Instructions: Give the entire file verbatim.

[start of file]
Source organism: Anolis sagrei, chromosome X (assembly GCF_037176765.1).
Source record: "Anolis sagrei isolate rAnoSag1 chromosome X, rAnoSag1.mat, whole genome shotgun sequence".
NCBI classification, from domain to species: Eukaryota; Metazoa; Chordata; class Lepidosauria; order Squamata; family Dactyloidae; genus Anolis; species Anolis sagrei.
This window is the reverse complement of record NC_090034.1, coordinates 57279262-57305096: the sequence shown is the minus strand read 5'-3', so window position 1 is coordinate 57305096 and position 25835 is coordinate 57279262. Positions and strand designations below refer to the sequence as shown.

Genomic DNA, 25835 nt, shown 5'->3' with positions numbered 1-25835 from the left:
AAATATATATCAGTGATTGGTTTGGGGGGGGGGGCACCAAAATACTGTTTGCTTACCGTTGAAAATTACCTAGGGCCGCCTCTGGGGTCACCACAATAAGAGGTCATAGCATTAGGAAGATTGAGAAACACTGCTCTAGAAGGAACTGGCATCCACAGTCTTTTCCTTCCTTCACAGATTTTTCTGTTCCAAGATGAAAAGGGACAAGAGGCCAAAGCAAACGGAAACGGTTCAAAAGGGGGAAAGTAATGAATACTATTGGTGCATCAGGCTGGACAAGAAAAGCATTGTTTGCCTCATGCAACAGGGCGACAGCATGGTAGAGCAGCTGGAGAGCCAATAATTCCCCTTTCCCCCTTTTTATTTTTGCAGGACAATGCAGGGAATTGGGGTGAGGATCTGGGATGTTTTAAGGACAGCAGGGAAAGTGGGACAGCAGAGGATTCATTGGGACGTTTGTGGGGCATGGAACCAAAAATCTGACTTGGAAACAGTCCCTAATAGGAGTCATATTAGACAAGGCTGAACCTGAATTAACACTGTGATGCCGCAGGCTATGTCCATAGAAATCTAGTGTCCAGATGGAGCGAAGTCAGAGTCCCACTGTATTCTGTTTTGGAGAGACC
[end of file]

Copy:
Source organism: Anolis sagrei, chromosome X (assembly GCF_037176765.1).
Source record: "Anolis sagrei isolate rAnoSag1 chromosome X, rAnoSag1.mat, whole genome shotgun sequence".
NCBI classification, from domain to species: Eukaryota; Metazoa; Chordata; class Lepidosauria; order Squamata; family Dactyloidae; genus Anolis; species Anolis sagrei.
This window is the reverse complement of record NC_090034.1, coordinates 57279262-57305096: the sequence shown is the minus strand read 5'-3', so window position 1 is coordinate 57305096 and position 25835 is coordinate 57279262. Positions and strand designations below refer to the sequence as shown.

Genomic DNA, 25835 nt, shown 5'->3' with positions numbered 1-25835 from the left:
AAATATATATCAGTGATTGGTTTGGGGGGGGGGGCACCAAAATACTGTTTGCTTACCGTTGAAAATTACCTAGGGCCGCCTCTGGGGTCACCACAATAAGAGGTCATAGCATTAGGAAGATTGAGAAACACTGCTCTAGAAGGAACTGGCATCCACAGTCTTTTCCTTCCTTCACAGATTTTTCTGTTCCAAGATGAAAAGGGACAAGAGGCCAAAGCAAACGGAAACGGTTCAAAAGGGGGAAAGTAATGAATACTATTGGTGCATCAGGCTGGACAAGAAAAGCATTGTTTGCCTCATGCAACAGGGCGACAGCATGGTAGAGCAGCTGGAGAGCCAATAATTCCCCTTTCCCCCTTTTTATTTTTGCAGGACAATGCAGGGAATTGGGGTGAGGATCTGGGATGTTTTAAGGACAGCAGGGAAAGTGGGACAGCAGAGGATTCATTGGGACGTTTGTGGGGCATGGAACCAAAAATCTGACTTGGAAACAGTCCCTAATAGGAGTCATATTAGACAAGGCTGAACCTGAATTAACACTGTGATGCCGCAGGCTATGTCCATAGAAATCTAGTGTCCAGATGGAGCGAAGTCAGAGTCCCACTGTATTCTGTTTTGGAGAGACC